25 Years of CCA
CCA, 2001. Photography by Alan McAteer
The first two exhibitions under the banner of CCA opened in 1992.
Narelle Jubelin’s Dead Slow and Tracey Moffatt’s first UK solo show opened on 1 May alongside a Mayfest party. May 1992, then, marks the public launch of CCA though the broader context is more diffuse.
When The Third Eye Centre closed in 1991, events still happened in the building as CCA began to construct a new organisation. As early as January 1992 the New Moves Festival, directed by Nikki Millican, came under the umbrella of CCA having appeared at The Third Eye Centre a year earlier. More continuity was provided by the curator Andrew Nairne who was retained after the demise of The Third Eye and became the first exhibitions director of CCA. In many ways the early programme of CCA had its roots in the final years of The Third Eye; landmark exhibitions in the development of Glasgow’s art community such as Self-Conscious State, Tunga, On Form and Fiction, and Scatter also demonstrate a clear continuity with what was to come in the new organisation.
In terms of administration, CCA began to assemble a team throughout 1992 with a new director, Jo Beddoe, working with a board led by John Moreland. It was only in December of that year though that CCA formally took control of the building as acknowledged modestly in the board minutes:
The new company took over the operation of the Centre on Tuesday 1 December. The staff met at 9.30 for an inaugural breakfast and the Centre marked the occasion by recognising World Aids Day. A press release was issued and the Centre featured in both The Scotsman and The Herald.
Monday 14 December 1992
That 9.30 inaugural breakfast suggests an austere, business-like approach. Fortunately, the programme’s early years were bristling with energy and excitement. As Nicola White succeeded Andrew Nairne as curator, her tenure was characterised by a series of adventurous and often provocative exhibitions such as Bad Girls and Slip of the Tongue, Janine Antoni’s first solo show. There was a challenging live art programme too, devised by Mark Wardell who presented key performances by Ron Athey and introduced the Chicago-based group Goat Island to Glasgow.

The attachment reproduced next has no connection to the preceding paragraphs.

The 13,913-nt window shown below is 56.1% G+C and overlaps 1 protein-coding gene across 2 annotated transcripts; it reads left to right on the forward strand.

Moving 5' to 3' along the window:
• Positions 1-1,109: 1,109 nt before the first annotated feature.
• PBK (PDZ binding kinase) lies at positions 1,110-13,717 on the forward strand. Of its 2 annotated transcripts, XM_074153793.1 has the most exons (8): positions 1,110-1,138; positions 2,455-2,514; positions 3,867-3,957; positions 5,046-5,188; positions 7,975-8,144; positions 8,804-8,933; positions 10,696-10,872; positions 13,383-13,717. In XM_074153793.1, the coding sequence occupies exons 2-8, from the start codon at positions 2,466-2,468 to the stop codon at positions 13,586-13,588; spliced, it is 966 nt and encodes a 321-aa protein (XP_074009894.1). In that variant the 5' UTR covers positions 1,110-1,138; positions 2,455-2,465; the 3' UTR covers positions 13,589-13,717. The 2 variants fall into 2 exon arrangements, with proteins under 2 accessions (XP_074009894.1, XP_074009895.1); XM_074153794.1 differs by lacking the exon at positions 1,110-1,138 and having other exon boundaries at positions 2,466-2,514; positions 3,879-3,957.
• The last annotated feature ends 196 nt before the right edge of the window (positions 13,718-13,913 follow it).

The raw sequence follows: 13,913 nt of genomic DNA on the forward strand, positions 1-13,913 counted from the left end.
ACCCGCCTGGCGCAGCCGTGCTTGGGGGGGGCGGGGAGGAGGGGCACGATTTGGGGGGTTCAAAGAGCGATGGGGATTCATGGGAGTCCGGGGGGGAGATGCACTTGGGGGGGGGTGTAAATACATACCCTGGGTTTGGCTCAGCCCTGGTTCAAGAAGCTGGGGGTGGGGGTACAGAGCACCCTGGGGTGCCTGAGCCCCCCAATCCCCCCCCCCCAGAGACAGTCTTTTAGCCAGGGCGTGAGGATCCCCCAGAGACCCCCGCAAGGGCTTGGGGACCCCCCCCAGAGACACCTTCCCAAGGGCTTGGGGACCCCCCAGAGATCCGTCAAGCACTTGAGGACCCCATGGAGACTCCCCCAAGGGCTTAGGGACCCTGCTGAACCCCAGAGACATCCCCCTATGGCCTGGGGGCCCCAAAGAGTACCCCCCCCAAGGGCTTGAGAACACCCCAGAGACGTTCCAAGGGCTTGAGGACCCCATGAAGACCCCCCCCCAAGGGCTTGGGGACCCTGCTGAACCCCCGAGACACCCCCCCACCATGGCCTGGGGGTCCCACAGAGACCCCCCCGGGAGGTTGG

By 1995 the Centre had settled into an identity of its own, focusing on the rising generation of visual artists that were transforming the Glasgow art community. A three part exhibition and book, New Art in Scotland, co-curated by Douglas Gordon, Jane Lee and Nicola White highlighted many of the key figures emerging at that time – Nathan Coley, Jacqueline Donachie, Louise Hopkins, Carol Rhodes, Richard Wright and David Shrigley among many others. Two further exhibitions in that period – Ross Sinclair’s Real Life Rocky Mountain and The Persistence of Painting – helped to confirm the breadth of the 90s art scene in Glasgow.
Jarvis Cocker plays at opening of new CCA building in 2001.
By then there was a much broader arts infrastructure in the city – Tramway, led by Charles Esche, generated international attention as did Transmission Gallery and, by 1997, the newly established Modern Institute. There was a burgeoning DIY scene and Glasgow School of Art had developed courses such as Environmental Art and the Master of Fine Art. In 1995, CCA appointed its second director, Penny Rae, who early in her tenure responded to the changing landscape by assembling a bid to renovate the Sauchiehall Street premises. Originally purchased in the early 1970s and heavily used by both The Third Eye Centre and CCA itself, the building was in need of repair. Rae proposed an ambitious new vision for the building that included the purchase of most of the surrounding retail units leading up Scott Street and the acquisition of the villa that housed The Cotton Club. The subsequent bid – a combination of Lottery and European funds – was successful.
Rae moved to Europe soon after consolidating this success and she was succeeded in 1997 by Graham MacKenzie who not only established a highly regarded experimental music programme but managed the tricky business of decanting CCA to the McLellan Galleries for two years while the Sauchiehall Street premises were taken apart and reassembled by Page\Park architects, creating the building we now know.
The completed renovations gave the organisation a beautiful new set of artistic resources, although it became clear quite quickly that the much larger building was difficult to sustain financially. At the end of 2005, Graham MacKenzie departed to Huddersfield Contemporary Music Festival, and current Director Francis McKee was appointed. A new programming policy was adopted in 2006 - an open source policy where other organisations and partners would be invited to use the space at minimal cost or for free. CCA, in effect, evolved at this point into a hub for the arts across the city and the country. At the heart of the building remains a strong core programme of exhibitions and residencies and CCA now plays an important international role in the promotion of Scottish-based arts practitioners.